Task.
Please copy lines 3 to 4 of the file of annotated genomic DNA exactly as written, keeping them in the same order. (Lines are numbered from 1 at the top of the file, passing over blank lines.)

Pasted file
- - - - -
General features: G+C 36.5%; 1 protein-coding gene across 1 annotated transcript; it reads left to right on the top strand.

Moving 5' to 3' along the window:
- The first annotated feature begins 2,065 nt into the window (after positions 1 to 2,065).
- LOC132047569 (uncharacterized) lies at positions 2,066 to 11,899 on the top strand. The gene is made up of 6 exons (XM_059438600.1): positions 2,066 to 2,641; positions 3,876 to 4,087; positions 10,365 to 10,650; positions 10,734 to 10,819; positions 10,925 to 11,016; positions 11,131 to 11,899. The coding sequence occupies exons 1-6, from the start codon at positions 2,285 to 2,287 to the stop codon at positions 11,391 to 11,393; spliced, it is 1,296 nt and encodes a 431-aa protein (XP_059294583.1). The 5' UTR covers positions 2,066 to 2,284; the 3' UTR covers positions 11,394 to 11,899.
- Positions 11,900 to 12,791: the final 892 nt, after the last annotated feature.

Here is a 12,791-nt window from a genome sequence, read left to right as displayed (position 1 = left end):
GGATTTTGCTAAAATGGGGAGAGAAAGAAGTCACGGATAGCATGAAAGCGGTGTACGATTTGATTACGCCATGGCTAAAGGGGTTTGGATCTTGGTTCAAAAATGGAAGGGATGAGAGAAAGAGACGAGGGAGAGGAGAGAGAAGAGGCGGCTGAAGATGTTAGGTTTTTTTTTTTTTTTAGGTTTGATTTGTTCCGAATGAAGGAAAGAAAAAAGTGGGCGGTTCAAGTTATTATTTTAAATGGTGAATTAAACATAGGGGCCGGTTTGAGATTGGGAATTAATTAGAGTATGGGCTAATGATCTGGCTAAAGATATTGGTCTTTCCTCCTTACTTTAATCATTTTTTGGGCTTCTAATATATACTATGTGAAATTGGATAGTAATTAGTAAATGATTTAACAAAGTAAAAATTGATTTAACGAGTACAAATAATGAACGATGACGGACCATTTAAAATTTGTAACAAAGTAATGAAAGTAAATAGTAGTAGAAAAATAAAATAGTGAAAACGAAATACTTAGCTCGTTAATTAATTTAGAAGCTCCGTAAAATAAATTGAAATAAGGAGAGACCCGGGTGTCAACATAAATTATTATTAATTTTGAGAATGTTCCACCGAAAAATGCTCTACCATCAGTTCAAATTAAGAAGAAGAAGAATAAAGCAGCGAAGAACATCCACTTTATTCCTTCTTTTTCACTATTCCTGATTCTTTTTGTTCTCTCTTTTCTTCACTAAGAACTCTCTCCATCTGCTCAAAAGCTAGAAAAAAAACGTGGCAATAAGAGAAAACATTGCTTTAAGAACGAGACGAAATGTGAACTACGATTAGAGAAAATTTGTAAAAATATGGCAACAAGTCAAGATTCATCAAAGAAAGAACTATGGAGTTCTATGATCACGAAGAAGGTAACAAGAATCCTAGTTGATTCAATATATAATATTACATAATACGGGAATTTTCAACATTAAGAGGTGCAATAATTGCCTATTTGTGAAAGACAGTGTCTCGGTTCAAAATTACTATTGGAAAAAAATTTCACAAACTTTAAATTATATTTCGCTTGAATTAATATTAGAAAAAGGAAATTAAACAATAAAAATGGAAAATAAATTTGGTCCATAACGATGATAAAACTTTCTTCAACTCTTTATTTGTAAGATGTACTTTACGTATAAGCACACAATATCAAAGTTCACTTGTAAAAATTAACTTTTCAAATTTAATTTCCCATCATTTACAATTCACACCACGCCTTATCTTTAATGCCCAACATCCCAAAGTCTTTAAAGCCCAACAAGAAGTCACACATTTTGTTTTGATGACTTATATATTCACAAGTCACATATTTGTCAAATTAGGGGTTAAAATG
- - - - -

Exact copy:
- The first annotated feature begins 2,065 nt into the window (after positions 1 to 2,065).
- LOC132047569 (uncharacterized) lies at positions 2,066 to 11,899 on the top strand. The gene is made up of 6 exons (XM_059438600.1): positions 2,066 to 2,641; positions 3,876 to 4,087; positions 10,365 to 10,650; positions 10,734 to 10,819; positions 10,925 to 11,016; positions 11,131 to 11,899. The coding sequence occupies exons 1-6, from the start codon at positions 2,285 to 2,287 to the stop codon at positions 11,391 to 11,393; spliced, it is 1,296 nt and encodes a 431-aa protein (XP_059294583.1). The 5' UTR covers positions 2,066 to 2,284; the 3' UTR covers positions 11,394 to 11,899.